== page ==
It may seem more comforting to know that you can call or send a message to your loved ones if you need to. Buy an international plan or take a local sim, there are economic rates and marked emergency numbers, in case of need you can call them quickly. Make sure you buy a portable charger to keep your phone charged in case you no longer find your way back or you just need to contact someone in case of emergency.
#8 DON’T LISTEN TO MUSIC
You must always be alert, so don’t wear headphones to listen to music. The inability to listen to the sounds of the surrounding environment and the resulting sensory deprivation, is one of the determining factors in the increase of the claims in which you may incur. When I walk, I am fully aware of what is happening around me. I keep an eye on the cars that are driving next to me or anyone who slows/accelerates, listen to the footsteps behind me and look at the shadows. If I walk down a quiet street and I see a man is going to pass me in front, I also cross the other side of the street to be sure. You never know. It’s better to be mindful and cautious than to be carefree, as this could end up with undesirable consequences.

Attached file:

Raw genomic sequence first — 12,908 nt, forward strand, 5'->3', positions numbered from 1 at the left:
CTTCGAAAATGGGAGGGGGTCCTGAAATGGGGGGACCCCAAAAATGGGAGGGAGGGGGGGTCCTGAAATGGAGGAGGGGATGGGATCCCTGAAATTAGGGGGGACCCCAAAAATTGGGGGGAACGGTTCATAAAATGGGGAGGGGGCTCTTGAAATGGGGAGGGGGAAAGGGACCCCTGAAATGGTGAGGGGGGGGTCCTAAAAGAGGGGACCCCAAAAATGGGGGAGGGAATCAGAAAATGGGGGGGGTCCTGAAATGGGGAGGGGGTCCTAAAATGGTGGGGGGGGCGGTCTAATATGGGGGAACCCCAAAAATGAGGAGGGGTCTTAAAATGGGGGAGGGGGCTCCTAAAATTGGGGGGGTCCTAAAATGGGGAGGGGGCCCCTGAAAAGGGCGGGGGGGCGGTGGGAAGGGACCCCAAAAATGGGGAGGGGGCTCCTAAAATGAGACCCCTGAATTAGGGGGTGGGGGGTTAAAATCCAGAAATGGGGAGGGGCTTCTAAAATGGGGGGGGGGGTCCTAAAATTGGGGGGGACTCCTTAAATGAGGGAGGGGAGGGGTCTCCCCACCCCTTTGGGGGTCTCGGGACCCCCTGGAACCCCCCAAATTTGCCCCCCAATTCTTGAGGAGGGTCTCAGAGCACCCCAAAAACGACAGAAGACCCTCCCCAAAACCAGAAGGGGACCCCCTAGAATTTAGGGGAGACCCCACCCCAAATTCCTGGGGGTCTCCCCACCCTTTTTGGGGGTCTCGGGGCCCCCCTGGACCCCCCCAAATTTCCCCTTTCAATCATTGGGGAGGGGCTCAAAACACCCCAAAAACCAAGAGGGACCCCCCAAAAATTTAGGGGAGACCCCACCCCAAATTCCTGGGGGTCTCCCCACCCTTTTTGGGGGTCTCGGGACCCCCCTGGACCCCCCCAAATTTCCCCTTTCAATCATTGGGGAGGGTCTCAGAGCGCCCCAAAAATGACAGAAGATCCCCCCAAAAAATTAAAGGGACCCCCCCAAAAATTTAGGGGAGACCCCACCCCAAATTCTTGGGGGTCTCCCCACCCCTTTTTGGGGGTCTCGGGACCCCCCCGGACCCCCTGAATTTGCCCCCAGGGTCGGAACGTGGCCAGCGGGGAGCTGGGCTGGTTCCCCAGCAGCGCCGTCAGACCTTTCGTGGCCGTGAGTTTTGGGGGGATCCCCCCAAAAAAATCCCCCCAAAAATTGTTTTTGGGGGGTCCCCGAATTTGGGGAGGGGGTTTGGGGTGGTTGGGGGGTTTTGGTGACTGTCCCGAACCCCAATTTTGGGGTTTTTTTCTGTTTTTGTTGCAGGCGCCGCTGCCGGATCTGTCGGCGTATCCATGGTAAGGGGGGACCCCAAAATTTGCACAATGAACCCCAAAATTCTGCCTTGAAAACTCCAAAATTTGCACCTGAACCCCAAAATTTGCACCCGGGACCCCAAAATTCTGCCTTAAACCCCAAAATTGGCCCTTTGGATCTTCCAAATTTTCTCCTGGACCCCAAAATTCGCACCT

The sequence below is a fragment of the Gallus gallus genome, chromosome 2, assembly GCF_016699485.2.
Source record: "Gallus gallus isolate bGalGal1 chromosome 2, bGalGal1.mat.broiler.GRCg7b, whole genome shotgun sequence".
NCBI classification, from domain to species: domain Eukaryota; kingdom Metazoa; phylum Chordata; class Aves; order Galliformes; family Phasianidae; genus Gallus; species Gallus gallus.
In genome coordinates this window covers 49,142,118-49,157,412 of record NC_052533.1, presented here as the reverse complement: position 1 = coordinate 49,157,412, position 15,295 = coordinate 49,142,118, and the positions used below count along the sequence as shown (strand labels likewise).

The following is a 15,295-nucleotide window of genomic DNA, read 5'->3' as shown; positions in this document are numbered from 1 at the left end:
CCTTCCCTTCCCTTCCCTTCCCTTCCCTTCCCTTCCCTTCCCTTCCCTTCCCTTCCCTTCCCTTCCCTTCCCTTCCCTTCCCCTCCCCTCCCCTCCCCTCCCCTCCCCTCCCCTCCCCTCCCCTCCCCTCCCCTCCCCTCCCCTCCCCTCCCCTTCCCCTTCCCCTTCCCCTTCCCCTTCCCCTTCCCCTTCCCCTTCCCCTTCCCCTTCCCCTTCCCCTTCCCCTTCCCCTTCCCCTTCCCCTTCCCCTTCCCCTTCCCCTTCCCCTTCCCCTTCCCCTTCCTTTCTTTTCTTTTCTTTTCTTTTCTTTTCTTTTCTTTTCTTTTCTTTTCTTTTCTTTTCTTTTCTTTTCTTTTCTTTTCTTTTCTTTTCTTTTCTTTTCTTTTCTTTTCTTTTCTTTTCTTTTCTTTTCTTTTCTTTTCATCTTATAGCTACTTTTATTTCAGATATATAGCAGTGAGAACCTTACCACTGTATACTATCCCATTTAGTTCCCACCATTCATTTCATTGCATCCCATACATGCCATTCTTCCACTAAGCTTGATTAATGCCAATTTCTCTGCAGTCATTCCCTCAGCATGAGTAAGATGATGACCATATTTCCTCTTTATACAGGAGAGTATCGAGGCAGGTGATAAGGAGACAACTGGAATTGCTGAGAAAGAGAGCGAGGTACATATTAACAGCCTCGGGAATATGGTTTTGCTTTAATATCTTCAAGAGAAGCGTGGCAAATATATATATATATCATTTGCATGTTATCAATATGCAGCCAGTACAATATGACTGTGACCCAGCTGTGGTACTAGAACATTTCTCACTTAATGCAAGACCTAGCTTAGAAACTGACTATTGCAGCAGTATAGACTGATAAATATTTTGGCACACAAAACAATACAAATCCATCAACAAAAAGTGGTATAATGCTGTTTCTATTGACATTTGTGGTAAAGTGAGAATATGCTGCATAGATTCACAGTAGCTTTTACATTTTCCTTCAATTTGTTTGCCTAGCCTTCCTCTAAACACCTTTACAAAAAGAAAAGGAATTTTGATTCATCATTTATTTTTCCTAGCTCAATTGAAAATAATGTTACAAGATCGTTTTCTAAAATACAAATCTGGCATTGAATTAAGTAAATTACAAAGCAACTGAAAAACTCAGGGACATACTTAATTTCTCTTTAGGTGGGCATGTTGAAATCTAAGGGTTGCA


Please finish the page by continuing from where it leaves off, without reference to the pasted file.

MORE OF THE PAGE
#9 DON’T DRINK TOO MUCH
Drinking is clouding your senses and slows down reaction times, I’m not saying you don’t have to drink at all but drink little so it does not cloud your conscience or your judgement. Be alert to what is going on around you at all times! You must always be in control of yourself and remember that you are alone. If you feel that your judgement and conscience maybe compromised with more drink then refuse the glass.
#10 CLOTHES PROPERLY
Dressed soberly so as not to catch the attention of a potential attacker, watch as they dress the locals and try to pass as one of them. In Muslim countries you have to cover arms, legs and neckline for example. It is important to do some research before travelling and study what are the local customs. Dressing properly is a sign of respect for the culture you are visiting.